This place was really interesting if not a little unsafe! I really should start baking less cakes when going out and about as it would be easier to get into places! This factory had an odler worldy feel to it and despite it being desolate since 2002 there are still a few small pieces of that past littered around!
We specialised in the manufacture of tanning machinery,’ he explained. ‘I was there from 1949 to 1973 – almost 25 years. I look back on that as my lifetime’s work, but I worked for another twenty years after Murphys, but my time there was the most rewarding’.
‘GL Murphy was the managing director and he lived in England, and would pay us a visit every few months,’ he recalled. ‘I found him a iery nice man to deal with.’
‘The manager of Gorey Leather Factory, Mr. Hayes, was friendly with GL Murphy before he ever came to Gorey, and it was Mr. Hayes who encouraged him to come to Gorey to serivce the Gorey Leather factory and many other tanneries throughout Ireland including Portlaw, Ballybay and Dungarian,’ said Martin.
‘The Leather Factory got its tanning machinery from Italy and Germany as we mightn’t have been manufacturing the type of machinery they would need. They certainly gave us a lot of business though’.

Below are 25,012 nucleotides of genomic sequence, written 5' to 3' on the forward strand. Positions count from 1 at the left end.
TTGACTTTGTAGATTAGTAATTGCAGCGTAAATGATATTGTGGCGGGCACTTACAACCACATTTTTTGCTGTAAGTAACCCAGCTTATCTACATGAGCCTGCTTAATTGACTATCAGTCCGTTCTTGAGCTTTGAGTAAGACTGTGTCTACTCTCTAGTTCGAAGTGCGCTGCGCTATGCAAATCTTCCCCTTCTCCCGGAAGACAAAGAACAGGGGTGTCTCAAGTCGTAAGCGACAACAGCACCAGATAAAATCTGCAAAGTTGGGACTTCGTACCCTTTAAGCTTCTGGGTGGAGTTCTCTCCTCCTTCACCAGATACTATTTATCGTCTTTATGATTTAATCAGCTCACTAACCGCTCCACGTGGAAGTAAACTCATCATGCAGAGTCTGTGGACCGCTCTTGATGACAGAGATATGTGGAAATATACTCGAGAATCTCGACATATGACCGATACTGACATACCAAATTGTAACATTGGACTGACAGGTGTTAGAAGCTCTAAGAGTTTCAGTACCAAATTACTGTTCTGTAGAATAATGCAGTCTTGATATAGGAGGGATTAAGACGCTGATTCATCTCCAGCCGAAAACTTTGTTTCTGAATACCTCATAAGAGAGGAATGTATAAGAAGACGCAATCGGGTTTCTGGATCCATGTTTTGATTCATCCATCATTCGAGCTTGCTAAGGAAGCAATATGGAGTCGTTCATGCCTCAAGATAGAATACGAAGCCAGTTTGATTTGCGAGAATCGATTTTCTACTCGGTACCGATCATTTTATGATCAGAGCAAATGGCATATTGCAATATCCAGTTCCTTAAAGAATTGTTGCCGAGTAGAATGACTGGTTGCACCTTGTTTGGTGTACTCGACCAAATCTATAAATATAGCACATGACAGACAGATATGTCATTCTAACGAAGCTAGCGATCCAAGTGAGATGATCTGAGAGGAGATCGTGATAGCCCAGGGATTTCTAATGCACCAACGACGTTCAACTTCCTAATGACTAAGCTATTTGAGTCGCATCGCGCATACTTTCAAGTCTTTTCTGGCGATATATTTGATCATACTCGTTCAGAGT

‘When it first came on stream in 1946 in 1947, they sent young people from Gorey technical school to train in England in the parent factory B&J Wright in Leeds,’ added Martin. ‘I spent six or seven months oier there in 1952.’ ‘There was very little employment and prospects before it – there was only the Leather factory,’ he continued.
GL Murphy’s supplied various items of machinery and did repairs to the tanning machines for Gorey Leather Factory. The plant made machinery for various companies, including Waterford Glass. ‘What does annoy me sometimes is it is referred to as a light engineering works,’ he added. ‘It was anything but. We sometimes manufactured machines up to ten tonnes.’
‘It was notable mainly for the number of people who trained there – fitters, turners and moulders,’ he stated. ‘Most of them went to England to train and came back here. From time to time they left and got better jobs. It had a great reputation.’
‘I went there as an apprentice draughtsman in 1949 and later became a senior draughtsman. In 1961, I was appointed works manager and kept that post until I left in January 1974,’ he continued. ‘The near building was the joiners’ shop, and the centre building was the main engineering workshop. The upper building was the foundry,’ he recollected. ‘It was recently used by James garage.’ Being the town’s second largest employer, there was a great camaraderie among the staff, and the staff dance on December 8 eiery year was one of the highlights of the social calendar. ‘We would get a big showband for it, and huge crowds would go to it,’ said Martin. ‘We also had a social club in part of the Bridge Bar on the Clonattin Road and we used to play cards and darts.’